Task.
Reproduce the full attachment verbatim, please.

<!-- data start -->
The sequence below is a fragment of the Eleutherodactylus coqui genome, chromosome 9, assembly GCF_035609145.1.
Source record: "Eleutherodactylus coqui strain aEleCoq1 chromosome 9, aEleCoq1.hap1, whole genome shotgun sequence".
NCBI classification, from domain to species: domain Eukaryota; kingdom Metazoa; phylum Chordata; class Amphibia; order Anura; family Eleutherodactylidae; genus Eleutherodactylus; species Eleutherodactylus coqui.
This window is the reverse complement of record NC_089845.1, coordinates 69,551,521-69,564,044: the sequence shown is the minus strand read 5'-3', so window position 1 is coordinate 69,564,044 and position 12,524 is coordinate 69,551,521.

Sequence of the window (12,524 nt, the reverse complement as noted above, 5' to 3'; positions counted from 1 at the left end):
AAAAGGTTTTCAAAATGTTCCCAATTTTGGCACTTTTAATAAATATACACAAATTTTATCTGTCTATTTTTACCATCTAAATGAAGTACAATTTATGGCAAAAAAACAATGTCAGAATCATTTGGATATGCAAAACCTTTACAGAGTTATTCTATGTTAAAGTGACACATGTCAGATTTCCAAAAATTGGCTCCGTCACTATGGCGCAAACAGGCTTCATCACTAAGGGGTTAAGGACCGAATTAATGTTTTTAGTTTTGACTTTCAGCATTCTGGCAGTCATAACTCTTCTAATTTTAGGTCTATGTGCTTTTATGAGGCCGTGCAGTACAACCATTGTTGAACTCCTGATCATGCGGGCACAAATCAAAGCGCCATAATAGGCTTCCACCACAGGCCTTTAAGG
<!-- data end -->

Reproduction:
The sequence below is a fragment of the Eleutherodactylus coqui genome, chromosome 9, assembly GCF_035609145.1.
Source record: "Eleutherodactylus coqui strain aEleCoq1 chromosome 9, aEleCoq1.hap1, whole genome shotgun sequence".
NCBI classification, from domain to species: domain Eukaryota; kingdom Metazoa; phylum Chordata; class Amphibia; order Anura; family Eleutherodactylidae; genus Eleutherodactylus; species Eleutherodactylus coqui.
This window is the reverse complement of record NC_089845.1, coordinates 69,551,521-69,564,044: the sequence shown is the minus strand read 5'-3', so window position 1 is coordinate 69,564,044 and position 12,524 is coordinate 69,551,521.

Sequence of the window (12,524 nt, the reverse complement as noted above, 5' to 3'; positions counted from 1 at the left end):
AAAAGGTTTTCAAAATGTTCCCAATTTTGGCACTTTTAATAAATATACACAAATTTTATCTGTCTATTTTTACCATCTAAATGAAGTACAATTTATGGCAAAAAAACAATGTCAGAATCATTTGGATATGCAAAACCTTTACAGAGTTATTCTATGTTAAAGTGACACATGTCAGATTTCCAAAAATTGGCTCCGTCACTATGGCGCAAACAGGCTTCATCACTAAGGGGTTAAGGACCGAATTAATGTTTTTAGTTTTGACTTTCAGCATTCTGGCAGTCATAACTCTTCTAATTTTAGGTCTATGTGCTTTTATGAGGCCGTGCAGTACAACCATTGTTGAACTCCTGATCATGCGGGCACAAATCAAAGCGCCATAATAGGCTTCCACCACAGGCCTTTAAGG